What Does Your Robot Vacuum Know About You?

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In recent years, one of the best-selling products during sales days known as Black Friday or Cyber ​​Monday has been the robot vacuum cleaner. Its advanced features, which allow its start-up and operation when the user is away from home, have clearly seduced buyers.

But this sales success has also been accompanied by some doubts: are these robots acquiring sensitive data that can be sold in the global personal data market?

What kind of data do Roomba and company collect?

The robot vacuum cleaner has been the first successful case of robotics in the domestic sphere. In 2002, the first series of Roomba robots was manufactured, consisting of 15,000 units, which sold out in a few weeks. 18 years later, millions of units have been sold and robot vacuum cleaners represent a significant market share in the cleaning sector.

These electronic agents have evolved in different directions, from the incorporation of new features such as the ability to scrub floors to the improvement of their “intelligent behavior”. Today they have sophisticated navigation systems that allow them to return to their charging base if necessary and also optimize the cleaning of an entire plant.

But beyond the price war and the increase in their benefits, domestic robots have recently been the protagonists of some controversy related to the data collected by their sensors.

Most of these devices are capable of using sensors to build a map of the space they must clean and, in the case of the most sophisticated, use cameras that allow them to identify various obstacles. These maps can be consulted by users from their mobiles using the corresponding application.

It is therefore no secret that the incorporation of semi-autonomous robots into our domestic environment entails a very advanced level of data capture: maps of our home, images, temperature and humidity records, time records, etc.

The announcement in 2017 by the Roomba manufacturer of the possible sharing of some of this data generated a first controversy, not yet closed, about the right to privacy in the domestic sphere. Should we agree to the sharing of data about our home? What limits should be imposed? What mechanisms do we have to exercise our rights?

Privacy will be, at least during the first half of the 21st century, one of the sources of conflict in a world where the collection of personal data has been extraordinarily simplified and in which the crossing of various data sources allows the creation of very precise profiles of the citizens.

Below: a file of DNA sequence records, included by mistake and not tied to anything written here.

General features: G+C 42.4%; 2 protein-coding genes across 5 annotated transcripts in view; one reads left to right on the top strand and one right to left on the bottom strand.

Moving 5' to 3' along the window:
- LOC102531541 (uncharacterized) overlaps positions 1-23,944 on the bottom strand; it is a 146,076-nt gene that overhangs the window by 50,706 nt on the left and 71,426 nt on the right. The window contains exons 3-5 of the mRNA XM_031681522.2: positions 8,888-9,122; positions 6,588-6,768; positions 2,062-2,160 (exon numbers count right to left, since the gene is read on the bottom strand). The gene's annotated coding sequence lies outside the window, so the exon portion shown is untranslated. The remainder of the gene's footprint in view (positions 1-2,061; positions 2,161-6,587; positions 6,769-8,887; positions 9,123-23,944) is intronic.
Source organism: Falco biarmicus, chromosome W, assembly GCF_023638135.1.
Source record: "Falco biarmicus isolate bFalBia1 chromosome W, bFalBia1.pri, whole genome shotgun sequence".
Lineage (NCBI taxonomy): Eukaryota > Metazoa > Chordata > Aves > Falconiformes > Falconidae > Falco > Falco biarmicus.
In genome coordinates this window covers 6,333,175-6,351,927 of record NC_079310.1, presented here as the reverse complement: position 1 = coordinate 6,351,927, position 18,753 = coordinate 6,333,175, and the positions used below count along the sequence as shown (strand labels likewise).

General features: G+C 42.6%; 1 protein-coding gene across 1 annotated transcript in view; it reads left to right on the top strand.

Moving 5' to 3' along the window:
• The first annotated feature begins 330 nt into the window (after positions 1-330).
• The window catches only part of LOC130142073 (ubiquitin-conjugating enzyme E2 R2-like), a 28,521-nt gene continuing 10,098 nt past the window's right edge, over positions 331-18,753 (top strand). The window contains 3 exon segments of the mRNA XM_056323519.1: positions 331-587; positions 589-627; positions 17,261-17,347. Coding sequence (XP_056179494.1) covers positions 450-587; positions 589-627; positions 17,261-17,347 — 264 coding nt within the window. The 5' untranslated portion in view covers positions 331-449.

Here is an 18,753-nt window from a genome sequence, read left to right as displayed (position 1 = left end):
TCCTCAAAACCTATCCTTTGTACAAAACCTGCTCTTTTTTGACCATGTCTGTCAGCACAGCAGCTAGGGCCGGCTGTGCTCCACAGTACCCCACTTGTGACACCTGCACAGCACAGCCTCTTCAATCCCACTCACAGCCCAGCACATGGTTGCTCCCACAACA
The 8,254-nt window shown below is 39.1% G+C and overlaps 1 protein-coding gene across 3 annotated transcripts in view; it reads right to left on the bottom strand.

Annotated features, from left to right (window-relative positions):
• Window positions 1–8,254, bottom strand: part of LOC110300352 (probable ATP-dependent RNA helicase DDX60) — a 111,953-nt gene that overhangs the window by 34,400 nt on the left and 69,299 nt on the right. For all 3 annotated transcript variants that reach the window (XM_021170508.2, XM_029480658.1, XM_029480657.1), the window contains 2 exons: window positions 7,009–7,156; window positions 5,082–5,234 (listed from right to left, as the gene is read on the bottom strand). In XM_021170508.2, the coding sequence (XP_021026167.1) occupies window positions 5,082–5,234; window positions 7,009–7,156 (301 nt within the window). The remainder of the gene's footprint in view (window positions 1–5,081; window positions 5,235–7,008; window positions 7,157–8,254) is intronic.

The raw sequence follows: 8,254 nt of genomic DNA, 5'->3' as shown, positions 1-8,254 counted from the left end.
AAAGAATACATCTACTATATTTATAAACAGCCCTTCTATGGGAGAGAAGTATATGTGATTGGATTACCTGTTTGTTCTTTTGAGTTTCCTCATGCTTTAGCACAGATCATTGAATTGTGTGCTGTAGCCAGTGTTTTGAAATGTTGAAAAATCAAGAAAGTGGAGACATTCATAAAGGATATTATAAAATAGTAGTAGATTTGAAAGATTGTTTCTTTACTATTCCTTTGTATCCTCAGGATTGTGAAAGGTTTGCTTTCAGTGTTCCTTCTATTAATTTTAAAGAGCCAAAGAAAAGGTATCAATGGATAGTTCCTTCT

The advantages that digitization and robotization of our environment will bring must be critically analyzed so as not to fall into models that facilitate social manipulation by large data aggregators.

How is privacy understood in this case?

Privacy can be defined as the ability to modulate and control third party access to our personal information. It is not a simple concept. To exercise this capacity, tools and protocols are needed.

In the case at hand, the collection of data from our home should be carried out with a series of minimum requirements by the manufacturers:

The first, the default commitment not to share or sell this data to third parties without the express consent of the user, preserving their privacy, using a strategy that has been called privacy by design.

In the case of requesting consent, do so transparently. Transparency refers to very clearly defining the intentions of the demand and the intended use of the data: it is not the same to give this data so that the manufacturer improves the product within the framework of an internal process than to sell it to a third party that You can use them for unknown purposes.

Finally, it is necessary to make available to the client effective mechanisms to exercise their rights. The company must be responsible for the use and consequences of the technology it uses.

Should we be worried?

Although the personal data used by a robotic vacuum cleaner may seem innocuous, its combination with other data sources, also innocuous when considered independently, has a high value for some companies due to its predictive and manipulative capacity, as has been shown by studies latest scandals around Cambridge Analytica.

There is no proof of any data leak related to robot vacuum cleaners to date. We can even say that some companies have made progress in implementing privacy requirements, but the issue is not closed and it is necessary to keep the focus on it.

On the one hand, the lack of regulation that goes beyond European data protection regulations makes it difficult to control the behavior of new companies in this area with strong pressure to expand their market share.

On the other hand, independent studies seem to indicate that data from some robotic vacuum cleaners is transmitted to countries with excessively lax legislation regarding privacy.

If we want to keep our concern at moderate levels, a double action is needed: to support public monitoring initiatives of any element capable of capturing personal information and also to promote new legislative initiatives that empower citizens in the face of this new reality.

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